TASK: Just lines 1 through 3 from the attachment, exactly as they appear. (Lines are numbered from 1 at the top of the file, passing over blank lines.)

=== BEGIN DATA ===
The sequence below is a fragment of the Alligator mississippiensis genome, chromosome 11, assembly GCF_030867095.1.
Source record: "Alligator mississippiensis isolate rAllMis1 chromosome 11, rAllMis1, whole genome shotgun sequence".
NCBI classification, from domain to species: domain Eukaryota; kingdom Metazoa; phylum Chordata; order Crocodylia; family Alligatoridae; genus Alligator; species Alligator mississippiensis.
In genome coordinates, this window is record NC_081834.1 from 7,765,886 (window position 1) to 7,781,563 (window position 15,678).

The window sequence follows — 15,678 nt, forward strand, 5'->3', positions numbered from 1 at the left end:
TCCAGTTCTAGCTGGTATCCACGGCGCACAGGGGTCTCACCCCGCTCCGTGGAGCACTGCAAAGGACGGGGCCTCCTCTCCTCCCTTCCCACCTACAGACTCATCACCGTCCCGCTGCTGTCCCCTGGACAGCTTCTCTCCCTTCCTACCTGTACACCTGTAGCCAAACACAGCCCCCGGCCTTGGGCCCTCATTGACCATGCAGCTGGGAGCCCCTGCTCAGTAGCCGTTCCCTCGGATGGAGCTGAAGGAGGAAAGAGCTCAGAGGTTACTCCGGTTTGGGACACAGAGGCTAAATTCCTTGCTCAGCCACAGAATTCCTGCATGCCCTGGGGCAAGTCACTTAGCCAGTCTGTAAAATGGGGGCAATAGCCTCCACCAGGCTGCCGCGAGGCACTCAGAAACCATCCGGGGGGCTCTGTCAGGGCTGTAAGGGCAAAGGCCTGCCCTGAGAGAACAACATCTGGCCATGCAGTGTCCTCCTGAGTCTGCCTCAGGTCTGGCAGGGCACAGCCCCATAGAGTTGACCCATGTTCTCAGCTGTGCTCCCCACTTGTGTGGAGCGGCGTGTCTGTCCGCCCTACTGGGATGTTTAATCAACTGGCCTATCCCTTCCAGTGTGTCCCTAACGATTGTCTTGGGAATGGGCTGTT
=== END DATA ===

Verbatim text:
The sequence below is a fragment of the Alligator mississippiensis genome, chromosome 11, assembly GCF_030867095.1.
Source record: "Alligator mississippiensis isolate rAllMis1 chromosome 11, rAllMis1, whole genome shotgun sequence".
NCBI classification, from domain to species: domain Eukaryota; kingdom Metazoa; phylum Chordata; order Crocodylia; family Alligatoridae; genus Alligator; species Alligator mississippiensis.